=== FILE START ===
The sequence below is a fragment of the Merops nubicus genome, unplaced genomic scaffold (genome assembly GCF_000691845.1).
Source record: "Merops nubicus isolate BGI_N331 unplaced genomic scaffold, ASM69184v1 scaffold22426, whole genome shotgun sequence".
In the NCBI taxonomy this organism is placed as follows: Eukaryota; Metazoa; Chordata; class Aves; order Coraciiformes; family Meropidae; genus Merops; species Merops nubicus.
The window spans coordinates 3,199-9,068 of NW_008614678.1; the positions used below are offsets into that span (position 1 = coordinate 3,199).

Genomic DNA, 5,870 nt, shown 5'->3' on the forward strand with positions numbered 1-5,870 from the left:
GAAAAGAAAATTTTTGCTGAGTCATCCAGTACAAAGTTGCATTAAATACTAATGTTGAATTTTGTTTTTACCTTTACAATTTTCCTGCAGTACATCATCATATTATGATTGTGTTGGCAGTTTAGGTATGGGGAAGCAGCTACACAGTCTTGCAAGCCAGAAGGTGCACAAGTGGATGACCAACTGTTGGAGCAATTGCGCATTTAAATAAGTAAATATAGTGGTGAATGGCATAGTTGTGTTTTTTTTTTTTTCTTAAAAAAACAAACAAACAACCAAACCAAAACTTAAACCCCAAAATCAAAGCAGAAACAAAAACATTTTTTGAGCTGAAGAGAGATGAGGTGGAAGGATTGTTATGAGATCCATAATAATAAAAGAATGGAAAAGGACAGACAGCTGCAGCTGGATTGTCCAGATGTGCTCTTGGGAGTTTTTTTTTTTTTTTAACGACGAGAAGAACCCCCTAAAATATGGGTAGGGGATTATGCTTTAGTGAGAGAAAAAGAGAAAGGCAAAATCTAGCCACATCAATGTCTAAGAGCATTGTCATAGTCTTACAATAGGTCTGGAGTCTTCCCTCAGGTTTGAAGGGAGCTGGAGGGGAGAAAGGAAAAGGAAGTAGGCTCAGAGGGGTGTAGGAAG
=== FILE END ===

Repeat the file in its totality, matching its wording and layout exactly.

The sequence below is a fragment of the Merops nubicus genome, unplaced genomic scaffold (genome assembly GCF_000691845.1).
Source record: "Merops nubicus isolate BGI_N331 unplaced genomic scaffold, ASM69184v1 scaffold22426, whole genome shotgun sequence".
In the NCBI taxonomy this organism is placed as follows: Eukaryota; Metazoa; Chordata; class Aves; order Coraciiformes; family Meropidae; genus Merops; species Merops nubicus.
The window spans coordinates 3,199-9,068 of NW_008614678.1; the positions used below are offsets into that span (position 1 = coordinate 3,199).

Genomic DNA, 5,870 nt, shown 5'->3' on the forward strand with positions numbered 1-5,870 from the left:
GAAAAGAAAATTTTTGCTGAGTCATCCAGTACAAAGTTGCATTAAATACTAATGTTGAATTTTGTTTTTACCTTTACAATTTTCCTGCAGTACATCATCATATTATGATTGTGTTGGCAGTTTAGGTATGGGGAAGCAGCTACACAGTCTTGCAAGCCAGAAGGTGCACAAGTGGATGACCAACTGTTGGAGCAATTGCGCATTTAAATAAGTAAATATAGTGGTGAATGGCATAGTTGTGTTTTTTTTTTTTTCTTAAAAAAACAAACAAACAACCAAACCAAAACTTAAACCCCAAAATCAAAGCAGAAACAAAAACATTTTTTGAGCTGAAGAGAGATGAGGTGGAAGGATTGTTATGAGATCCATAATAATAAAAGAATGGAAAAGGACAGACAGCTGCAGCTGGATTGTCCAGATGTGCTCTTGGGAGTTTTTTTTTTTTTTTAACGACGAGAAGAACCCCCTAAAATATGGGTAGGGGATTATGCTTTAGTGAGAGAAAAAGAGAAAGGCAAAATCTAGCCACATCAATGTCTAAGAGCATTGTCATAGTCTTACAATAGGTCTGGAGTCTTCCCTCAGGTTTGAAGGGAGCTGGAGGGGAGAAAGGAAAAGGAAGTAGGCTCAGAGGGGTGTAGGAAG